Environment variables aren't visible

I’m trying to get some environment variables to show up inside a container, but I’m having problems.

I did lxc config set ubuntu environment.ZZZ Something. After that lxc exec ubuntu -- env shows the variable, so LXD probably did something right.

However, doing lxc console ubuntu and then env doesn’t show the variable. Even doing lxc restart ubuntu && lxc console ubuntu and then running env doesn’t show the variable.

I’m confused. I’d expect those variables set through LXD to be global for the machine running inside the container. What is the point of having this configuration option if only LXD can see them?

That’s not how this works unfortunately. Those environment variables are passed to anything you lxc exec and is passed to the container’s init system.

Unfortunately init systems usually don’t care much for those environment variables and never propagate them to their children, meaning that they’re effectively just present in lxc exec sessions or to scripts which directly look at PID 1’s environment.

Ah so they’re in /proc/1/environ only?

I see this file shows just those that I set - there’s nothing else. Would it be safe to propagate this unconditionally through an init script or something of the sort?

I mean, who else might touch this besides lxc config?

Parsing/sourcing that environment should be fine

You could put those variables in /etc/environment, then restart the container. The new variables should be visible system-wide.

lxc config is instant. I like that. Pity even /proc/1/environ isn’t instant. Guess what I see happen is just lxc console or lxc exec setting these variables before it shows a prompt.

So yeah I guess restarting is required for config changes to be picked up.

How does docker do it? /proc/1/environ has them, env has them, but /etc/environment doesn’t even exist. On lxd the last one just has PATH on ubuntu and nothing besides comments on alpine.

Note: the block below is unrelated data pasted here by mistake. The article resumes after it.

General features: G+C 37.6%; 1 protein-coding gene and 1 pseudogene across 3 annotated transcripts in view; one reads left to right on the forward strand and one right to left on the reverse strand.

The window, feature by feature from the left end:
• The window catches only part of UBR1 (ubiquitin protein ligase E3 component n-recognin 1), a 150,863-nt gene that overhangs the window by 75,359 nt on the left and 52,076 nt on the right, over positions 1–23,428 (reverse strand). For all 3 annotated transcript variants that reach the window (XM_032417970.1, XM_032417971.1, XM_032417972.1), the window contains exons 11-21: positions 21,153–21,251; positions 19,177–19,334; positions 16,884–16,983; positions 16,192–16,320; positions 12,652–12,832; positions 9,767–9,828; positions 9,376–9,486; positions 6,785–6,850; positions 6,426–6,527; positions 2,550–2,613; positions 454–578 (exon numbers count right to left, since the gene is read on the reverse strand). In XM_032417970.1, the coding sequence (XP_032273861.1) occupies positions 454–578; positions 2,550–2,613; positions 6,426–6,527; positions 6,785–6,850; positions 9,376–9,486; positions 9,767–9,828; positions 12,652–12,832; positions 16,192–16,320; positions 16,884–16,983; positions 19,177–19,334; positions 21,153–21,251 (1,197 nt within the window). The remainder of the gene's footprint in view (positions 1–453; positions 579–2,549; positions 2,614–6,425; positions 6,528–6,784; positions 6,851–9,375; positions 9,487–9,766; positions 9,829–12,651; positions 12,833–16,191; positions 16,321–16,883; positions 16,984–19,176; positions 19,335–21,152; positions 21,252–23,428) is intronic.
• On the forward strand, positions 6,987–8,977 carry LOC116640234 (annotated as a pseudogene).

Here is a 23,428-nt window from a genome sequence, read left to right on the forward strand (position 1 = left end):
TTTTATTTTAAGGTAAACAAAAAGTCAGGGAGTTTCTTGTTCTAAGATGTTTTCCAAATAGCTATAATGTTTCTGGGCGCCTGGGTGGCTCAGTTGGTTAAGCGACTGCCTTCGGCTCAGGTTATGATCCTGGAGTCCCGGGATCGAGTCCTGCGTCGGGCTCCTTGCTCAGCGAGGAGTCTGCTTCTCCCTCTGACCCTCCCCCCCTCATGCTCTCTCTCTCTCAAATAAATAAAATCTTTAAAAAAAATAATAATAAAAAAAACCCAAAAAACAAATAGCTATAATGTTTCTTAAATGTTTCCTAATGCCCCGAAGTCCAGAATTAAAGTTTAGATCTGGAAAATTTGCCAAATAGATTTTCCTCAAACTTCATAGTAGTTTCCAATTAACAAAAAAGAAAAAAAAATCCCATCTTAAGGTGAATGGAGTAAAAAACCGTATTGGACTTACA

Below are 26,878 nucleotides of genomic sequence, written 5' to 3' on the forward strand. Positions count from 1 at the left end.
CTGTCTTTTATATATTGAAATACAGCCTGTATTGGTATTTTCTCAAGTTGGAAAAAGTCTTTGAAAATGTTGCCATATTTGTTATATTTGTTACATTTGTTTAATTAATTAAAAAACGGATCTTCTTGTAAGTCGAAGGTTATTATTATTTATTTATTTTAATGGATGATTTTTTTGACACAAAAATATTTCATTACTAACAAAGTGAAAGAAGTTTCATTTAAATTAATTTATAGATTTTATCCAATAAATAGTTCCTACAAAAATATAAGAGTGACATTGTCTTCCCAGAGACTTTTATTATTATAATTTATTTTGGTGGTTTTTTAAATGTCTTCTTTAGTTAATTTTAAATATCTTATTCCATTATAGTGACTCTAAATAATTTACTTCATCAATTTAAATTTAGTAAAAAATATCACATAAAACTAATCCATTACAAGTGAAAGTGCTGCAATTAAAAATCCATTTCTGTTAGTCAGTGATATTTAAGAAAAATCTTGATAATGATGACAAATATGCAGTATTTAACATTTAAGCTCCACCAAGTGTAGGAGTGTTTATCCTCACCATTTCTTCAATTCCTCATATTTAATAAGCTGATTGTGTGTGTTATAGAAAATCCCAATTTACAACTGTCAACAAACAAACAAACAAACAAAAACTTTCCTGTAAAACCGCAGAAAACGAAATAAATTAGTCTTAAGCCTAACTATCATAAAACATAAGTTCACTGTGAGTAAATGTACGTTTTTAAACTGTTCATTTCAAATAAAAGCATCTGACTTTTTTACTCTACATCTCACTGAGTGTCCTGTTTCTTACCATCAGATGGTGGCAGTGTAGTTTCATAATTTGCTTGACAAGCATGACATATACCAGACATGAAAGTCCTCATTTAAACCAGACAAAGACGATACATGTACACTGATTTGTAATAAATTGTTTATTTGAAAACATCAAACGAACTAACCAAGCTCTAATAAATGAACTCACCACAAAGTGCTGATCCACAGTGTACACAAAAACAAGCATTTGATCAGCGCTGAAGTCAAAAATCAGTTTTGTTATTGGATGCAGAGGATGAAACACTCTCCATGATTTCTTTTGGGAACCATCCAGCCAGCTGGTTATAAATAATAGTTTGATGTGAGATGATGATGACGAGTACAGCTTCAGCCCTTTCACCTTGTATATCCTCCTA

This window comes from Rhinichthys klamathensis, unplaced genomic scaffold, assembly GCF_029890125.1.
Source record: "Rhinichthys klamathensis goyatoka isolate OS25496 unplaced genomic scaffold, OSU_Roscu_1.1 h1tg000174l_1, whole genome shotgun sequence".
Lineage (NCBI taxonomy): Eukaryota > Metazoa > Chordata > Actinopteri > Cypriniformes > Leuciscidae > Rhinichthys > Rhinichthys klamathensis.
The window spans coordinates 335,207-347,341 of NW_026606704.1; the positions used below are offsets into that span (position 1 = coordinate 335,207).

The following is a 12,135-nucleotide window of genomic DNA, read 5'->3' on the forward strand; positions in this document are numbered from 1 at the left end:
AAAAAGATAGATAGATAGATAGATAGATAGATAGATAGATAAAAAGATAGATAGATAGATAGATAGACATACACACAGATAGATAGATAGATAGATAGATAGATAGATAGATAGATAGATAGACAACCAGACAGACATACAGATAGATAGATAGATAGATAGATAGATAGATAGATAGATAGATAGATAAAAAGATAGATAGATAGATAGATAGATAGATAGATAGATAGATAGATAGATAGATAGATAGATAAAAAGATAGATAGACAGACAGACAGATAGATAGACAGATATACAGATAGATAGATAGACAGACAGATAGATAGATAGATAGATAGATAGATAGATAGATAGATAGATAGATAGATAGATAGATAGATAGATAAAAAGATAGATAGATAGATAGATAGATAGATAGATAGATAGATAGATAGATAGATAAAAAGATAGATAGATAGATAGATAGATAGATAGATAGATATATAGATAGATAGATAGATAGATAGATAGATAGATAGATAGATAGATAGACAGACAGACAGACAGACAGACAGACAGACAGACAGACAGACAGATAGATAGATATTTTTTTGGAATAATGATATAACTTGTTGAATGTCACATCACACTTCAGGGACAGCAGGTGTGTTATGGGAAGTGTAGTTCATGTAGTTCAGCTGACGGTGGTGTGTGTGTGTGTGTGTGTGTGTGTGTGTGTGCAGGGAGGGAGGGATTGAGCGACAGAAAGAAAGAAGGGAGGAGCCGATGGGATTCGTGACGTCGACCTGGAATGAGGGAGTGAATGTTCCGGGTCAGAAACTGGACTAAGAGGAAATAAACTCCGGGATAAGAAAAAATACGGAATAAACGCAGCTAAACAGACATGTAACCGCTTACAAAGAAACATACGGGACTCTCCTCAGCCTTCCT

Yeah, we can’t change the environment of an existing process, so to see a change in PID1’s environment, a restart is needed.

@stgraber can you clarify how to get user variables, please?

lxc config set $ct user.fqdn test.hostname 
lxc exec $ct env

lxc exec $ct cat /proc/1/environ

That’s all. What I’m doing wrong?

lxc restart $ct does not change anything

user.* keys aren’t environment keys, they’re used to attach extra metadata to the container but are only visible from inside the container if you query them through /dev/lxd.

To do what you’re showing above, you’d want to use environment.fqdn instead.

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I found this thread while looking to use environment variables in LXC.

I have a container setup and I’d like to run a Python script that requires a few environment variables set.

I’ve done the following:

lxc config set my_container environment.MYPATH "/path/to/config"
lxc restart my_container
lxc exec my_container env
lxc exec my_container -- bash
root@my_container:~# echo $MYPATH
/path/to/config # All good...
lxc exec my_container -- bash -c "source /proc/1/environ && echo $MYPATH"
# Nothing is returned!

I need to trigger the Python script using lxc exec my_container -- bash -c "...", how can I retrieve the environment variable that I’ve just set?

EDIT: I’m not sure why, but this works:

lxc exec my_container -- bash -c "python3 -c 'import os; print(os.environ[\"MYPATH\"])'"

Any explanation on why this works but the previous command doesn’t would be more than welcome :slight_smile:

That would be because init (systemd) clears its own environment, so even though we do expose those env variables to it on startup, it doesn’t really do anything.